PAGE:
When comparing pet foods, have you noticed that the protein levels in a canned pet food always seem to appear lower than in a dry food? Looking at the label on a canned pet food, you’ll often see reported protein percentages below 10% while a dry kibble will report a much higher protein percentage. Does this mean there is less protein in wet foods? No it does not, the difference lies in the moisture.
Dry Matter Basis
The system used for reporting pet food percentages factors nutrient content on a "Dry Matter" (DM) Basis which is defined as “the amount of nutrients included in the food when the moisture content is factored out”. In other words, the widely varying amount of water present in different types of foods is not taken into consideration. This can be misleading when comparing the nutritional values of pet food, especially when comparing a wet or canned food to a dry kibble.
The only way to make meaningful comparisons of nutrient levels between a canned and dry pet food is to first remove 100 percent of the moisture content from each pet food being evaluated. This moisture-free approach to stating the true nutrient content of any food is known as dry matter basis.
To accurately determine the amount of a nutrient contained in a pet food, start by subtracting the moisture content (as listed on the label) from 100; the result will tell you what percentage of the food is Dry Matter. From there, simply divide the listed amount of the nutrient by the Dry Matter, then multiply the result by 100.
For instance, we are looking at this can of wet cat food to determine it's protein content as compared to this bag of dry cat food. The dry food reports 36% protein while the wet food reports only 11% protein. That is a significant difference but it is not the whole story - because the dry and wet food contain vastly different amounts of moisture.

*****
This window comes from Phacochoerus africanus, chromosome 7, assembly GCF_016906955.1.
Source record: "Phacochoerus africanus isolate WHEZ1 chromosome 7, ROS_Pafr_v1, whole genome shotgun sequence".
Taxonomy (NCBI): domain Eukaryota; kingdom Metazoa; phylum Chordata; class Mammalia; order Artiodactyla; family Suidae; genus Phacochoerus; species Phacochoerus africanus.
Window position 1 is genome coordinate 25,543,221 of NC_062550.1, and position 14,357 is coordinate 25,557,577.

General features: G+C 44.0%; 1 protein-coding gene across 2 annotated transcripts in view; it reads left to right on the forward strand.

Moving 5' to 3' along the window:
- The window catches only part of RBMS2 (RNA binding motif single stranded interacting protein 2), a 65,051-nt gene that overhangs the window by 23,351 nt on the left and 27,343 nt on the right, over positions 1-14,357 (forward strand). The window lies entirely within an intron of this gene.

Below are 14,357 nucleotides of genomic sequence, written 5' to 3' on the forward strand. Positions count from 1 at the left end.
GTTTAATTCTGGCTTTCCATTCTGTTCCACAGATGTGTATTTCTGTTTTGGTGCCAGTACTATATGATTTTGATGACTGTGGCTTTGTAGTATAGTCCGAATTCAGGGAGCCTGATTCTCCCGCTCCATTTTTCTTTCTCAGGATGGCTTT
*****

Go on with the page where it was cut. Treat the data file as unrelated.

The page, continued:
The label on the dry food reports a minimum of 36% protein and 10% moisture. If we subtract 10% moisture from 100, we learn that the food is 90% Dry Matter. Then we can divide the 36% protein by the 90% Dry Matter and multiply the result by 100 to reveal that this dry cat food contains 40% protein.
The label on the canned food reports a minimum of 11% protein and 83% moisture. If we subtract 83% moisture from 100, we learn that the food is 17% Dry Matter. Then we can divide the 11% protein by the 17% Dry Matter and multiply the result by 100 to reveal that this cat food actually contains a whopping 64.7% protein!
This same formula can be used to determine percentage of any nutrient (e.g protein, fat, carbs) on the label and it works the same for dry, wet and raw pet food diets as well.
Of course, there is much more to pet food than numbers (numbers cannot reveal the true quality of the ingredients) but this little tidbit can come in handy when comparing different brands and types of food for your pet.
For a more visual explanation, check out this infographic we created comparing a canned dog food to a dry dog food that we sell at Downtown Tabby Pet Store. You can click the image below to enlarge or download the infograpahic.